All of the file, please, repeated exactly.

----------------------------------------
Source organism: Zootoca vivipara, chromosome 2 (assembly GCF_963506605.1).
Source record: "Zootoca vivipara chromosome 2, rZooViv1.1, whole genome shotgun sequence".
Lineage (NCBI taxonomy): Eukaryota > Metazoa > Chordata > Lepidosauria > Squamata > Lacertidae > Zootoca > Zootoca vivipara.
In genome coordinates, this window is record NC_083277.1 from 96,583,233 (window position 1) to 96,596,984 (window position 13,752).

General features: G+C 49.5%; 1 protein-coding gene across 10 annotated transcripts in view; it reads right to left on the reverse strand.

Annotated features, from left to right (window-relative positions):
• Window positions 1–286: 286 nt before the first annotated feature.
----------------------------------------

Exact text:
Source organism: Zootoca vivipara, chromosome 2 (assembly GCF_963506605.1).
Source record: "Zootoca vivipara chromosome 2, rZooViv1.1, whole genome shotgun sequence".
Lineage (NCBI taxonomy): Eukaryota > Metazoa > Chordata > Lepidosauria > Squamata > Lacertidae > Zootoca > Zootoca vivipara.
In genome coordinates, this window is record NC_083277.1 from 96,583,233 (window position 1) to 96,596,984 (window position 13,752).

General features: G+C 49.5%; 1 protein-coding gene across 10 annotated transcripts in view; it reads right to left on the reverse strand.

Annotated features, from left to right (window-relative positions):
• Window positions 1–286: 286 nt before the first annotated feature.